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Patti L Cowger, Demystifying Design: Carrara marble, quartz and their many cousins

Patti L Cowger, Demystifying Design: Carrara marble, quartz and their many cousins

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If you’ve been shopping for a new kitchen or bath countertop, you may have found your head spinning.

The number of choices available can be overwhelming and confusing. It was much easier decades ago when granite was the go-to choice. There were other options such as slate, marble, limestone and travertine but granite was more durable and more stain, scratch and heat-resistant.

Soapstone and quartzite would have been excellent alternatives to granite but they weren’t as popular. I don’t know why because, truth be told, I think they’re prettier than granite. I mean no offense but, except for a few exotic beauties like blue Lapis Luzuli and green Caribbean, Esmerelda and Hassan, granite just doesn’t float my boat.

I mustn’t have been the only one to feel this way because in the 1980s and 1990s, surface-fabricating companies like Caesarstone and Silestone began to manufacture countertop slabs that mimic marble and other softer stone -- ones I find more aesthetically appealing and more versatile to design with than granite. They’re even stronger than granite although not quite as heat-resistant --  but just by a smidge. They’re also virtually non-porous, non-toxic and do not host bacteria, mold or mildew.

Basically, these slabs are tough as nails and low-maintenance. They’re made of quartz particles, resins and pigments. In its raw, mineral form, quartz is stronger than steel and, therefore, was a good choice in manufacturing this new product. Because quartz is roughly 90% of the formula, the name “quartz slab” was adopted.

Notice I wrote “virtually,” “resistant” and “basically.” This is because quartz slabs are not 100% bullet-proof. You can still scratch them but it will take more effort to do so. You can still stain them but because they have a lower absorption rate than stone, you have more time to wipe up spills. And, since 10% of each slab is not quartz, it can technically still be somewhat porous. 

When I started using these slabs about 15 years ago, there were fewer manufacturers than there are today and fewer choices. But all created a version of Carrara marble. This is because Carrara was, and is, classically beautiful, widely popular, and adaptable to many styles.

Over the years, more quartz fabricators popped up and options have multiplied. Many of these options resemble Carrara’s cousins, Calacatta and Statuario. That is to say that quartz slabs have been made to look like real Calacatta and Statuario marble.

Generally speaking, Carrara has a soft, feathery, whitish-gray background with gray veins that almost read blue. Calacatta has a crisper white background with gray and gold veins. Statuario is the rarest and most elegant of the three. The quartz version has a bright, white background with dramatic gray veining but the (real) marble version has a translucent white background and hardly any veining. Michelangelo’s "David" is Statuario.

As you look at quartz samples, don’t be confused by all the different names. Manufacturers have created colors and patterns regardless of whether such marble really exists in nature.

For example, Calacatta Maximus, Calacatta Plazo and Versilia Calacatta aren’t actual marbles. Versilia, in fact, is just the name of the region in which Carrara and its neighboring quarries are located. There’s also Calacatta Statuario. Talk about confusing. And then there’s the carelessly named Statuario Nuevo that should be “Nuovo” since the marble is in Italy, not in a Spanish-speaking country. Or, possibly “Neve” if they were referring to snow.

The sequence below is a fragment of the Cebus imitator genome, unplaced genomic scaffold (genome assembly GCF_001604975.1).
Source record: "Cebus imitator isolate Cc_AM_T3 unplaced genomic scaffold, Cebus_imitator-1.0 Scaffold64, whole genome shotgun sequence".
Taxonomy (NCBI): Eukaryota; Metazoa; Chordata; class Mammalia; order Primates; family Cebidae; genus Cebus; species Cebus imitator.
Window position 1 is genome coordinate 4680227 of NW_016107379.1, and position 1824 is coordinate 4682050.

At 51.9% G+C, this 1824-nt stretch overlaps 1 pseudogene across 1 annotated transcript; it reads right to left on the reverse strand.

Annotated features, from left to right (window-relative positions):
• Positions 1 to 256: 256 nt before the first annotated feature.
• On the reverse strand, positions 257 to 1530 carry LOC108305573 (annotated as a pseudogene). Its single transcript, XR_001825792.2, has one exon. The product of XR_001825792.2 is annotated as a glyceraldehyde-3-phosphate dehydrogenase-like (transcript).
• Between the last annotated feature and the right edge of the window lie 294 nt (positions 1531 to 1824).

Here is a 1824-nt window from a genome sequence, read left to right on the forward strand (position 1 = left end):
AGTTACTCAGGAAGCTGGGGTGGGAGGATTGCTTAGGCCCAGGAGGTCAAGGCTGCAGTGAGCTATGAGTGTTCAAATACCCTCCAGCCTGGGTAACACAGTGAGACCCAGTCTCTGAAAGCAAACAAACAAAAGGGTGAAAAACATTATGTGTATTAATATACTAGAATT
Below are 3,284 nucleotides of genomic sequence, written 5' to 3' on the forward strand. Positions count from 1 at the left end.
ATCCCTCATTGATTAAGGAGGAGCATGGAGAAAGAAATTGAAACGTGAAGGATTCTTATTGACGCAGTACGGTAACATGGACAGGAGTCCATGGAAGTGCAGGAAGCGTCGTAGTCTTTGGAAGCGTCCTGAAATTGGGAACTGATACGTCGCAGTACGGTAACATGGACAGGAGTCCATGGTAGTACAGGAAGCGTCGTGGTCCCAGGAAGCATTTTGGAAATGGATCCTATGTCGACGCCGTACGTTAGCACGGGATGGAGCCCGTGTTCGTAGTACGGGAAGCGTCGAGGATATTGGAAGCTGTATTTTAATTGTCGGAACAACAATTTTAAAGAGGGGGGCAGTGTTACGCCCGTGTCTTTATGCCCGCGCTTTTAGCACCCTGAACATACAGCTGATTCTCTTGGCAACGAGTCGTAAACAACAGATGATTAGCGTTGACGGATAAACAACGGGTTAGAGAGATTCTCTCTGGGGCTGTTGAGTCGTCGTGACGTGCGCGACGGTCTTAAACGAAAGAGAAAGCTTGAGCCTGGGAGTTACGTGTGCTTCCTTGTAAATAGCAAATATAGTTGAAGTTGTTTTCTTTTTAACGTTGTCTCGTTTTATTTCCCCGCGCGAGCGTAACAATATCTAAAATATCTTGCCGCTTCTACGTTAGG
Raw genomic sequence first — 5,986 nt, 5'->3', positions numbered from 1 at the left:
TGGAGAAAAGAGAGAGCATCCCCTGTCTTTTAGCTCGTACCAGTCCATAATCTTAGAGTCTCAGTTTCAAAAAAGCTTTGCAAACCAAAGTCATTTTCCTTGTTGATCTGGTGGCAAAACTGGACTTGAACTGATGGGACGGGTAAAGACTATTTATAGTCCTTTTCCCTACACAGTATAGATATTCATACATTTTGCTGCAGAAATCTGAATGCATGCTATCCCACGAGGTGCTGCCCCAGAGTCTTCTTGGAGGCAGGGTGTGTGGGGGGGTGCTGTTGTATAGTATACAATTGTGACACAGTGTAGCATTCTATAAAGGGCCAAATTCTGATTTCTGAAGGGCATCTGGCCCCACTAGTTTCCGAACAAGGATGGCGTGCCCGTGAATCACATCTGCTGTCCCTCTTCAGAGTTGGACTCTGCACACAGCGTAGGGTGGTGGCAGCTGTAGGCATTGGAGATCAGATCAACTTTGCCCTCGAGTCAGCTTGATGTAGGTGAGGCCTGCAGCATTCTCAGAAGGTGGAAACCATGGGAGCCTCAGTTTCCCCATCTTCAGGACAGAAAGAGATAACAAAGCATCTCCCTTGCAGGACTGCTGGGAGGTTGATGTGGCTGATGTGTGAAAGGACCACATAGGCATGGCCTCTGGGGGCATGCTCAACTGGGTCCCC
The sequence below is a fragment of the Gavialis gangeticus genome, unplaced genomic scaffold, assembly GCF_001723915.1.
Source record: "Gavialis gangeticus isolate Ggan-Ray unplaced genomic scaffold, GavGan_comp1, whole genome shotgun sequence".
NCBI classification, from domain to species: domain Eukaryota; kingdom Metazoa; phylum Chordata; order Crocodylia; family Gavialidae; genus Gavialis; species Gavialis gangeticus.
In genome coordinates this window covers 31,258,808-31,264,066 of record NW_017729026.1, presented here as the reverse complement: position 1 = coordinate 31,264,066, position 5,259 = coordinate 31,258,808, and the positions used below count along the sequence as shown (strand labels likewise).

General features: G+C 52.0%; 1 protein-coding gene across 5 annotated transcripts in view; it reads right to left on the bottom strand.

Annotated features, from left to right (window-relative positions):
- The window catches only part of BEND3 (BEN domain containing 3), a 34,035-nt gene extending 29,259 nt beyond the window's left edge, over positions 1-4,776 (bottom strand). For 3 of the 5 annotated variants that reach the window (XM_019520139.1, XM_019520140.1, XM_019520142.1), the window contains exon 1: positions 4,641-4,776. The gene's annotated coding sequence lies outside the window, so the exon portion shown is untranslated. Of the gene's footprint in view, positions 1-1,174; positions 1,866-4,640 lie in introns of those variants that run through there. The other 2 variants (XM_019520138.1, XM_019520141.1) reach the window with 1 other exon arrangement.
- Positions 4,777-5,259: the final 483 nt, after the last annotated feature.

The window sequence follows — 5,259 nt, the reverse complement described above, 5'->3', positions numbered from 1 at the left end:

With this insight, you now see there is no need for your head to spin. Simply choose samples that you like regardless of their names or what they’re meant to represent. The key is to then look at photos of their installations online. I suggest this because there can be more to a full slab than what a sample shows such as unexpected large veining or additional colors.

Even with all the advantages of using Carrara quartz or one of its cousins rather than marble, some people still prefer the touch and inherent, unique beauty of natural stone. I’m one of those people. I feel torn about it, not because of its delicate nature but because of current political debate and anguish concerning the excavation of marble.

Carrara, Calacatta and Staturario are quarried in the Apuan Alps above Carrara, Italy. From afar, the mountain range looks like it’s covered in snow.

Since Roman times, this marble has been the backbone of the region’s economy and artistic pride. But, in recent years, there has been much conflict and turmoil over the depletion of these mines. In the early 20th century, less than 100,000 tons were extracted. Today, more than 4 million tons per year have been sold to mass markets worldwide.

In 2014, the Osama bin Laden family became a major shareholder and first non-Italian owner of the quarries. The generations-old skill of stone-cutting has been replaced with reckless, mechanical shovels and diamond saws. Not only is a rare craft dying, but mountains are becoming deformed and marble dust and flooding are damaging surrounding towns and the environment. On the other hand, the industry employees thousands of local residents.

I suppose, if I had to choose a new countertop, my head would spin but for a different reason.

Home is where you should feel happy, so PennyGem’s Justin Kircher has some tips on avoiding a big potential buyer’s remorse.

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Patti L Cowger is a two-time award-winning Napa-based interior designer and owner of PLC Interiors. For more information about her design services, visit her website at or email

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